The internal combustion engine – an end-of-run model, which will unfortunately stick around for some time to come
As already mentioned in the first article of the series, combustion engines are extremely wasteful with the energy they are fed and pollute the environment with highly toxic substances. But even with today’s technology, environmentally friendly cars would not be a big problem. Despite the latest news about a possible ban of cars with combustion engines in several countries, including Germany and Norway, I believe that burners will still be around for a long time.
For the most part the already existing number of cars will be very slow to be replaced by technologies such as the electric car. Here, too, the resource question has to be clarified, since the lithium amounts required for the batteries have to be produced with considerable effort. It is true that no two weeks seem to pass without a revolutionary new battery technology being presented, but in practice there is not much to be seen of them yet. I hope that I am wrong with my forecast, but we should use the time till then to deal with our existing resources in a better way.
Biofuels have gotten a very bad image in recent years, and rightly so. However, this is due not to the abilities of the fuel itself, but to the devastating production conditions. To produce ethanol for gasoline engines, for example, sugar beets, wheat and corn are grown, harvested and fermented to ethanol. In Austria, biodiesel is primarily made from rapeseed. What happens, is that energy crops compete with conventional agriculture. In view of food prices and world hunger, this type of biofuel production should be terminated immediately.
It is already possible today to produce e.g. Biogas (methane) purely from renewable energies. The electricity gained via solar- or wind power is used to produce hydrogen, which is then combined with carbon in a catalyst. This gas can easily be fed into the existing gas networks. By a further step, it is possible to synthesize fuels from the gas, which can be used in conventional combustion engines without further modification . One hydrogen-producing plant is already located in Auersthal, Austria. Audis’s “E-Gas” project is based on the same principle.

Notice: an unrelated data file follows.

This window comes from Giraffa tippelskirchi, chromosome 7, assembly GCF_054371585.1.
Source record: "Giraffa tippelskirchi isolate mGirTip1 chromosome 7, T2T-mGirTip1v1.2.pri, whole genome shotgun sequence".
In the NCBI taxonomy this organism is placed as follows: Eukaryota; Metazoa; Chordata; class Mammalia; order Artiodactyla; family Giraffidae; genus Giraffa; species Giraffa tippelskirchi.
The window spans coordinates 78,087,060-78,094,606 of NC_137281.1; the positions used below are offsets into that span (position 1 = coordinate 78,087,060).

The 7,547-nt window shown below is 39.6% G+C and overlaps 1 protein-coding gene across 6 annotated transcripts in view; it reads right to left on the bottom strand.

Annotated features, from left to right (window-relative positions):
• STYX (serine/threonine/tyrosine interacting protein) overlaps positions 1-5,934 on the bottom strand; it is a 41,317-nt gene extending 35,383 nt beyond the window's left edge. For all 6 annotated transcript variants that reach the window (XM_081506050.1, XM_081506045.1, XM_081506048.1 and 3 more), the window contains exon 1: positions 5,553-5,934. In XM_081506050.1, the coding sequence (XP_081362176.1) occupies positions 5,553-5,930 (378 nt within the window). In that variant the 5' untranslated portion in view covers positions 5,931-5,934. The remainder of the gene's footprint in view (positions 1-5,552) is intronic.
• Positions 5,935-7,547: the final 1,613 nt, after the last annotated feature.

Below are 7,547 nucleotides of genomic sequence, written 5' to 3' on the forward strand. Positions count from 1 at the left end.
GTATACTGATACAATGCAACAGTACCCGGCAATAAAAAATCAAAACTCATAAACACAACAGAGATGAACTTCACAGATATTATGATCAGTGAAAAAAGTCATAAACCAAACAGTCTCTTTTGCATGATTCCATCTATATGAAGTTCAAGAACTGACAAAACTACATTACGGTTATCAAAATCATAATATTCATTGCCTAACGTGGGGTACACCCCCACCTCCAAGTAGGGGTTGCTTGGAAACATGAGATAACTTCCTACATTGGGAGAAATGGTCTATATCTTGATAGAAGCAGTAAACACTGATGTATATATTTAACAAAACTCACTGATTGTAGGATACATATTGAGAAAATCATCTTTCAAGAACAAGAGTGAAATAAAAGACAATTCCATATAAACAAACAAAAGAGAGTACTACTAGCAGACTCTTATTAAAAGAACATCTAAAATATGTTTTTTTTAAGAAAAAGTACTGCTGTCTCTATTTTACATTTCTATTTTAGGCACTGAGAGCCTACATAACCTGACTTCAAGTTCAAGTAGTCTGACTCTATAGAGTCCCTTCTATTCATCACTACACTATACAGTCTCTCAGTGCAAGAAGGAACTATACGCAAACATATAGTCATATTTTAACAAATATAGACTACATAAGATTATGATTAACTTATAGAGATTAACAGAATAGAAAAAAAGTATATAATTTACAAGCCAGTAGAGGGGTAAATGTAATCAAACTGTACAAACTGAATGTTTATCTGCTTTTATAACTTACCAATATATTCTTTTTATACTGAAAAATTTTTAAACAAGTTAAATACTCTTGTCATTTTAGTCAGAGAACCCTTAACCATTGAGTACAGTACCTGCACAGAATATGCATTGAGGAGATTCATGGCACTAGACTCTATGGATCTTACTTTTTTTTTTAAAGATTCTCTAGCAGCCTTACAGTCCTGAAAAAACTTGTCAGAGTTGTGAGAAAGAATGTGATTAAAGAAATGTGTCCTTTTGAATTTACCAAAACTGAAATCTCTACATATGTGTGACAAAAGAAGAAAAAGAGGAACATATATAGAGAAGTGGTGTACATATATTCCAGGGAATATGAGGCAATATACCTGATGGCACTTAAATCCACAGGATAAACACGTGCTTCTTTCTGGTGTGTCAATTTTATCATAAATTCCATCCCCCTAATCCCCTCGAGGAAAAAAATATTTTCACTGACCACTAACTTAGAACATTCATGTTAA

Biofuels from waste biomass – BTL “Biomass to liquid”
BTL fuels (eg VW Sunfuel) are another way to convert biomass into usable energy. Here, mainly waste from forestry and agriculture, garden waste, biomass from sewage treatment plants, and used vegetable oil from restaurants and the food industry can be used to produce gasoline, diesel or kerosene.
Decentralized and local production means that resource conflicts in oil-rich regions are excluded. The value chain also remains in the country. A win-win-win situation.
When Rudolf Diesel developed his diesel engine at the end of the 19th century, he was fully aware of the scope of his invention, as is so often the case with people ahead of their time. He knew that first of all, the military would be interested in his engine, because war machines powered by the auto-ignition, could be much more powerful and less noticeable than conventional coal-powered vehicles.